May 27, 2003 - Peace Corps Press Release: Peace Corps Commits 1,000 Additional Volunteers as part of Global AIDS Relief Package

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By Admin1 (admin) on Wednesday, May 28, 2003 - 10:55 am: Edit Post

Peace Corps Commits 1,000 Additional Volunteers as part of Global AIDS Relief Package

Read and comment on this Peace Corps Press Release that the Peace Corps has committed to an additional 1,000 volunteers to fight HIV/AIDS as part of legislation signed into law today by President Bush at:

Peace Corps Commits 1,000 Additional Volunteers as part of Global AIDS Relief Package*

* This link was active on the date it was posted. PCOL is not responsible for broken links which may have changed.

Peace Corps Commits 1,000 Additional Volunteers as part of Global AIDS Relief Package

WASHINGTON, D.C., May 27, 2003 - In addition to over 2,100 Peace Corps volunteers currently working on HIV/AIDS projects, the Peace Corps committed to an additional 1,000 volunteers to fight HIV/AIDS as part of legislation signed into law today by President Bush. The new law, H.R. 1298, the U.S. Leadership Against HIV/AIDS, Tuberculosis and Malaria Act of 2003, will direct $15 billion over the next five years to fight HIV/AIDS abroad, focusing on 14 African and Caribbean countries where HIV/AIDS is heavily concentrated.

President Bush signed the bipartisan legislation into law today during a ceremony at the Department of State and recognized Peace Corps volunteers for their work abroad. The President received multiple standing ovations as he addressed the audience and stated that he viewed fighting HIV/AIDS as a “moral duty.”

“Peace Corps volunteers are making an impact at the local level, and by committing an additional 1,000 volunteers, Peace Corps will be able to enhance a number of programs and expand HIV/AIDS projects in current Peace Corps countries. The expansion includes additional volunteers working in targeted African countries, as well as those in the Caribbean. Also, more educational material, written in local languages, will be developed for volunteers to use in their communities,” stated Peace Corps Director Gaddi H. Vasquez.

Peace Corps currently has more than 2,100 volunteers working on HIV/AIDS activities. Peace Corps programs in two countries, Botswana and Swaziland, are devoted entirely to the pandemic. In addition, Peace Corps is exploring partnerships with other Federal agencies in order to further expand its efforts as part of the President’s initiative.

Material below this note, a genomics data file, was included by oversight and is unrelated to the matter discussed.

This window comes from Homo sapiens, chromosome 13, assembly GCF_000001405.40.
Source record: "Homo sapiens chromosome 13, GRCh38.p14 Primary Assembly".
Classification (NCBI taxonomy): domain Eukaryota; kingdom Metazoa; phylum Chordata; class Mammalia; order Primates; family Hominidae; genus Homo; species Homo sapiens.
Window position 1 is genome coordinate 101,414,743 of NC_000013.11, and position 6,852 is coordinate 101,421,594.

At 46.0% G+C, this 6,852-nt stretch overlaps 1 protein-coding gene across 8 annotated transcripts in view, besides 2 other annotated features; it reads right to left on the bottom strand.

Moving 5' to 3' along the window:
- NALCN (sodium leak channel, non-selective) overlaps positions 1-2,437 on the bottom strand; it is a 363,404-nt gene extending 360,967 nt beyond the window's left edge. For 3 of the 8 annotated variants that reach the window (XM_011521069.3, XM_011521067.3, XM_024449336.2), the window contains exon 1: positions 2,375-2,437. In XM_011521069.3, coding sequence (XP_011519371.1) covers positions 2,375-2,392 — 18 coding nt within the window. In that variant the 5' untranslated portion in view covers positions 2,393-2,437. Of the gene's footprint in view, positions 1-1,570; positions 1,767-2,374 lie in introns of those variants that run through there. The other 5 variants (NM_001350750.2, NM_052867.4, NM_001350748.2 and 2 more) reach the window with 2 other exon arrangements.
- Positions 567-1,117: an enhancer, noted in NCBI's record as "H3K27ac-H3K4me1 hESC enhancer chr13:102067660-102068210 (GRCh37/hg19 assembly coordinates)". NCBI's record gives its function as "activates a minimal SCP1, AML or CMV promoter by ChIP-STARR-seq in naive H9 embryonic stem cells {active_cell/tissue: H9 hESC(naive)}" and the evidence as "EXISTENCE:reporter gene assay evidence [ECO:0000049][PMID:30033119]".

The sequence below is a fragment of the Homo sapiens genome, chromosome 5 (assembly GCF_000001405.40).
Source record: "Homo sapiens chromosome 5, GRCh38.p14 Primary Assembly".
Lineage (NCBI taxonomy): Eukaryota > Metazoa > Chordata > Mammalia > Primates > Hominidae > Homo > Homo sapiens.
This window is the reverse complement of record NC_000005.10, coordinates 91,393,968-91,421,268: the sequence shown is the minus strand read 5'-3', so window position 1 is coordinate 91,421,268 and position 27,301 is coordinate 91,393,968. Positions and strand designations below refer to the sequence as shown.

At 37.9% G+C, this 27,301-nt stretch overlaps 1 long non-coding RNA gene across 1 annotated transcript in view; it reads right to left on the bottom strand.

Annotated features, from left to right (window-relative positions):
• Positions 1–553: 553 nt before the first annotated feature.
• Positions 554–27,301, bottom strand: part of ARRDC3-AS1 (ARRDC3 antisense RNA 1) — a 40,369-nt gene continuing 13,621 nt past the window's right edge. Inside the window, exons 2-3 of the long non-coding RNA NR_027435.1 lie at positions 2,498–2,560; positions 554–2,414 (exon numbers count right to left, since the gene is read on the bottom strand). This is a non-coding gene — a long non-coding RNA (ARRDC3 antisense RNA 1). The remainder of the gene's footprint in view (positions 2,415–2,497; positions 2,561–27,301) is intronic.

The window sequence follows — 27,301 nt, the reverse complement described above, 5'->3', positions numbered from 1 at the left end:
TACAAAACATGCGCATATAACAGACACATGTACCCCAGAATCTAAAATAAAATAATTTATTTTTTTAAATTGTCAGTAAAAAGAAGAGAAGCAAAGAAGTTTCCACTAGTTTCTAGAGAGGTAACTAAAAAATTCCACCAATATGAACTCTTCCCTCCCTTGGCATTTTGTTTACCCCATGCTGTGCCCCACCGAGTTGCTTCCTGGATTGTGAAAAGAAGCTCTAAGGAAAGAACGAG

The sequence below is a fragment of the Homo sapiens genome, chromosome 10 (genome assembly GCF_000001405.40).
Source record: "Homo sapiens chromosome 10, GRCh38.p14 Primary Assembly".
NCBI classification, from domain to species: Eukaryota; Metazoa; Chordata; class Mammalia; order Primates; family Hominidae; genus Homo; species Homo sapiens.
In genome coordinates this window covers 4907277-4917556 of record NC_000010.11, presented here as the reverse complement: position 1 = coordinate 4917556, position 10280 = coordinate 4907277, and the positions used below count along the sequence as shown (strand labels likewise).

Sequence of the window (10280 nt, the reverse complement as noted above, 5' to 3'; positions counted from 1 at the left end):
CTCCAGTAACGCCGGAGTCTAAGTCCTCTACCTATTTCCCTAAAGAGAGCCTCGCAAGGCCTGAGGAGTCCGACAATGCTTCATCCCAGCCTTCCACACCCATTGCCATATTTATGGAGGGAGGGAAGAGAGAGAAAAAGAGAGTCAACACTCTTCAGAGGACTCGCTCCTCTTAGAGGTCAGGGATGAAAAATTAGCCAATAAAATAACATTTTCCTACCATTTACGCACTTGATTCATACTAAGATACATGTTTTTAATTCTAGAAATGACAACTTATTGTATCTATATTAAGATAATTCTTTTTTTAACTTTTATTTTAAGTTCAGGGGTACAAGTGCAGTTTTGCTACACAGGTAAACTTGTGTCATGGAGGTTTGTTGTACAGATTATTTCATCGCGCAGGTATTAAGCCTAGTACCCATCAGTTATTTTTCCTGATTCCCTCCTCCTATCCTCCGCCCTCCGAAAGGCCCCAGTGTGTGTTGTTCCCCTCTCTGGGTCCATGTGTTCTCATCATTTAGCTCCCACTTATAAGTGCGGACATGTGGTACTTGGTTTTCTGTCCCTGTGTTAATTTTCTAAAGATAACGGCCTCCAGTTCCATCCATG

The Crisis Corps program, in which former Peace Corps volunteers return to service for a limited period, will also commit volunteers to fight the disease. These volunteers will lend their expertise to non-governmental organizations and government agencies worldwide for assignments of up to six months. The Peace Corps will enhance the capability of volunteers and their communities to obtain and exchange information about the latest innovations in public health education, behavior change, and delivery of services to people living with HIV/AIDS through the use of information communication technology.

Since 1961, more than 168,000 volunteers have served in the Peace Corps, working in such diverse fields as education, health and HIV/AIDS education and awareness, information technology, business development, the environment, and agriculture. Peace Corps Volunteers must be U.S. citizens and at least 18 years of age. Peace Corps service is a two-year commitment.

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This story has been posted in the following forums: : Headlines; AIDS



By jenrubin on Tuesday, June 10, 2003 - 8:49 am: Edit Post

I think this is more than just getting numbers. I would recommend recruiting qualified (at least MPH or MA-holding) volunteers.
About 1 1/2 years ago I interviewed for the peace corps - I had just obtained my MPH, had done a few things overseas but not extensive work, in Africa and other places, in HIV/AIDS, and thought the Peace Corps would be an excellent way to get more overseas public health experience, enhance my skills, and more importanlty make a significant contribution given my background and understanding of the epidemic. I had skills in data management, research/needs assessments, and health systems. I was, however, deemed not "flexible" enough because I did not want to go to a small village to do health education. I thought I could make the most contribution with my existing skills working with an NGO or agency in a capital city or other town. I was no longer an undergraduate (I was 28 at the time) who was seeking some lifetime and life-altering experience. I had had that - I was seeking to make a serious contribution to programs that could be sustainable once I left. I was not accepted, which I thought was a shame for the Peace Corps. To sum up this long message: